Oceano battles against transparency
March 3, 2012
By KAREN VELIE
Oceano’s attorney is advising district staff break the Public Records Act and not allow the public legally mandated access to district records.
The California Public Records Act is a powerful tool used by reporters and the public to uncover governmental shortcomings and illegal activities.
Yet, the legal counsel for the Oceano Community Service District has recommended that district manager Tom Geaslan break the Act in order to reduce “frivolous records requests.”
The Act requires records such as budgets and board meeting minutes be available for viewing at the district office during working hours, does not permit the district to require requests in writing and requires no charge for copies of files held electronically and provided in emails.
Geaslan, however, has taken the position the district will provide no records for viewing before a 10 day waiting period and requires requests be made in writing.
In addition, the district often refuses to send free electronic copies as required by the Act and instead sends the documents as certified mail at a cost of both time and money to the financially strapped district.
When an Oceano resident asked to see the board minutes from 2003 through 2005, she was ordered by district staff to make a written request and an appointment. When Giselle Naylor arrived in late December to view the records after she contends she made an appointment and a written request, Geaslan said there was no written request and that Naylor could not see the minutes.
The two argued and Geaslan called the San Luis Obispo Sheriff’s department and had Naylor arrested.
The case against Naylor was eventually thrown out with the district working to have her barred from the building.
District Counsel Molly Thurmond, with the San Luis Obispo based firm of Hall, Hieatt & Connely, advises the district not to provide electronic free copies of records as required by law in order to dissuade public records requests.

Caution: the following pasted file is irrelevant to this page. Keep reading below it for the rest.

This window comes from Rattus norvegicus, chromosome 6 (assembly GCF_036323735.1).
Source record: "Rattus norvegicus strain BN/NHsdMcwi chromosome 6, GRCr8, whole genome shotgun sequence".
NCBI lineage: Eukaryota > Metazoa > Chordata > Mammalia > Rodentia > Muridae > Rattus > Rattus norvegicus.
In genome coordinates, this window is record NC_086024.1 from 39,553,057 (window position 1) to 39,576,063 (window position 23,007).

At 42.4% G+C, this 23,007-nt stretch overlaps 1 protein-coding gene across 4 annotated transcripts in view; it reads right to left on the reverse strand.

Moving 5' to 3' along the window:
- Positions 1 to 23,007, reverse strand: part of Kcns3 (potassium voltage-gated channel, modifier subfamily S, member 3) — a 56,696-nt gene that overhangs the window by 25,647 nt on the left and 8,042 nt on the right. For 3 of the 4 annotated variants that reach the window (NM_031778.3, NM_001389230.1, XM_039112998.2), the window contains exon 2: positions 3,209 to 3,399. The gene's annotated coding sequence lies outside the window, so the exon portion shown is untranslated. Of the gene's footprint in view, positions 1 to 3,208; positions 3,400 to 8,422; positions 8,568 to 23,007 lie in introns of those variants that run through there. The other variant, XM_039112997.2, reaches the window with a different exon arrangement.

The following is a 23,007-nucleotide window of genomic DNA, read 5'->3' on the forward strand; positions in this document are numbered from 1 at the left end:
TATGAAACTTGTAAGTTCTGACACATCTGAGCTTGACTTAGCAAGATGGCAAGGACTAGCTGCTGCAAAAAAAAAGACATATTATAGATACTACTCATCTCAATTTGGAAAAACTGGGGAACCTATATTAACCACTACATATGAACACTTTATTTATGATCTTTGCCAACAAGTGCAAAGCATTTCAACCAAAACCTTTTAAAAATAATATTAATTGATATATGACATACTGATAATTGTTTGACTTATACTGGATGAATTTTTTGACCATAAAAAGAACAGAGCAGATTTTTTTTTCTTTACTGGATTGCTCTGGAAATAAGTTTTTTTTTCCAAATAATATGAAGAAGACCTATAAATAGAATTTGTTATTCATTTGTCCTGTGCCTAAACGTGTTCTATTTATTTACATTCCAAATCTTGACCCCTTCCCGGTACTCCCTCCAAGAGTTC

“I think if you start electronically providing some, then people think they can just request anything and they’re entitled to it in the form they want,” Thurmond said in an email to the district. “In truth, making people pay is a sort of built-in deterrent so you don’t get frivolous requests. Again, don’t be handing out drafts, notes, working documents. ”
However, Terry Francke, the director of CalAware and an authority on the freedom of information laws, said that the public is “in fact entitled to any (non-exempt) information they want in the form they want — if the agency has it and uses the information in that form.”
In addition, Francke said notes and drafts are required to be available to the “public unless they meet the definitions of exempt records, which issue has to be determined on a request by request basis.”
District officials regularly point to the district’s small staff and lack of hours as the reason for violating the Public Record’s Act. Critics, however, contend that requiring requests in writing, appointments and refusing to send electronic copies in favor of certified mail is more time consuming then just complying with the Act.
Today, Thurmond is conducting a Brown Act and Public Record’s Act workshop at the Oceano district office slated to teach district officials the legal requirements of the Acts.